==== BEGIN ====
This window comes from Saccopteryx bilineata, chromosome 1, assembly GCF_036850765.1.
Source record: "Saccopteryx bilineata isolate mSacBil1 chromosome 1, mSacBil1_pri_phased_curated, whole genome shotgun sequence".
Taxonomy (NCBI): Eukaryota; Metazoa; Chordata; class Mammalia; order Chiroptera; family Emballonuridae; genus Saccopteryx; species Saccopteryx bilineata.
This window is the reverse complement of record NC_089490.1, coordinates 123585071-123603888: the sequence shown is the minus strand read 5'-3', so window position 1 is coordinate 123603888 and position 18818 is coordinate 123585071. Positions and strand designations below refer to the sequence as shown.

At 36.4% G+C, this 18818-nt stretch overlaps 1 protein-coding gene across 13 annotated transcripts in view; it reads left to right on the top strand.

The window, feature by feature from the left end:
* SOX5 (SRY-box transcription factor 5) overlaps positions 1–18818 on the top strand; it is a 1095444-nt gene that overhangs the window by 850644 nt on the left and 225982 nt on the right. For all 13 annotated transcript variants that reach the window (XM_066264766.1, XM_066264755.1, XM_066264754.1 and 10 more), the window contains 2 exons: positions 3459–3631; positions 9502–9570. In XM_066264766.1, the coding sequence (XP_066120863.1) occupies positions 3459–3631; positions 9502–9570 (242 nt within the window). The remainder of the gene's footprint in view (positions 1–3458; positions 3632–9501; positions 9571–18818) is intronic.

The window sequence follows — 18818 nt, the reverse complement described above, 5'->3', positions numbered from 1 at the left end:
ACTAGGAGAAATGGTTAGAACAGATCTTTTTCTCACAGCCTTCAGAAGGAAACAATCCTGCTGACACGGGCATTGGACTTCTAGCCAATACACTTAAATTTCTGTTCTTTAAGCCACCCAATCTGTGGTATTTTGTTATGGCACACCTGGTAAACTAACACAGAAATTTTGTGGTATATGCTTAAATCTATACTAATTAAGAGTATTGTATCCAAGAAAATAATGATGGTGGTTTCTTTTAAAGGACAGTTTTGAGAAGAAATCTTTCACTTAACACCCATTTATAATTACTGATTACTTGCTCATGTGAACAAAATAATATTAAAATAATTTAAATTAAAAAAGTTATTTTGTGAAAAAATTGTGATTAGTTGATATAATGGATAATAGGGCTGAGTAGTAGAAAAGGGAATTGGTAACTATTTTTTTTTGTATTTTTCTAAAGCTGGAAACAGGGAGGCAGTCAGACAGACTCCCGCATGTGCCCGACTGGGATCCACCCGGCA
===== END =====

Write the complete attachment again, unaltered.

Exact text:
This window comes from Saccopteryx bilineata, chromosome 1, assembly GCF_036850765.1.
Source record: "Saccopteryx bilineata isolate mSacBil1 chromosome 1, mSacBil1_pri_phased_curated, whole genome shotgun sequence".
Taxonomy (NCBI): Eukaryota; Metazoa; Chordata; class Mammalia; order Chiroptera; family Emballonuridae; genus Saccopteryx; species Saccopteryx bilineata.
This window is the reverse complement of record NC_089490.1, coordinates 123585071-123603888: the sequence shown is the minus strand read 5'-3', so window position 1 is coordinate 123603888 and position 18818 is coordinate 123585071. Positions and strand designations below refer to the sequence as shown.

At 36.4% G+C, this 18818-nt stretch overlaps 1 protein-coding gene across 13 annotated transcripts in view; it reads left to right on the top strand.

The window, feature by feature from the left end:
* SOX5 (SRY-box transcription factor 5) overlaps positions 1–18818 on the top strand; it is a 1095444-nt gene that overhangs the window by 850644 nt on the left and 225982 nt on the right. For all 13 annotated transcript variants that reach the window (XM_066264766.1, XM_066264755.1, XM_066264754.1 and 10 more), the window contains 2 exons: positions 3459–3631; positions 9502–9570. In XM_066264766.1, the coding sequence (XP_066120863.1) occupies positions 3459–3631; positions 9502–9570 (242 nt within the window). The remainder of the gene's footprint in view (positions 1–3458; positions 3632–9501; positions 9571–18818) is intronic.

The window sequence follows — 18818 nt, the reverse complement described above, 5'->3', positions numbered from 1 at the left end:
ACTAGGAGAAATGGTTAGAACAGATCTTTTTCTCACAGCCTTCAGAAGGAAACAATCCTGCTGACACGGGCATTGGACTTCTAGCCAATACACTTAAATTTCTGTTCTTTAAGCCACCCAATCTGTGGTATTTTGTTATGGCACACCTGGTAAACTAACACAGAAATTTTGTGGTATATGCTTAAATCTATACTAATTAAGAGTATTGTATCCAAGAAAATAATGATGGTGGTTTCTTTTAAAGGACAGTTTTGAGAAGAAATCTTTCACTTAACACCCATTTATAATTACTGATTACTTGCTCATGTGAACAAAATAATATTAAAATAATTTAAATTAAAAAAGTTATTTTGTGAAAAAATTGTGATTAGTTGATATAATGGATAATAGGGCTGAGTAGTAGAAAAGGGAATTGGTAACTATTTTTTTTTGTATTTTTCTAAAGCTGGAAACAGGGAGGCAGTCAGACAGACTCCCGCATGTGCCCGACTGGGATCCACCCGGCA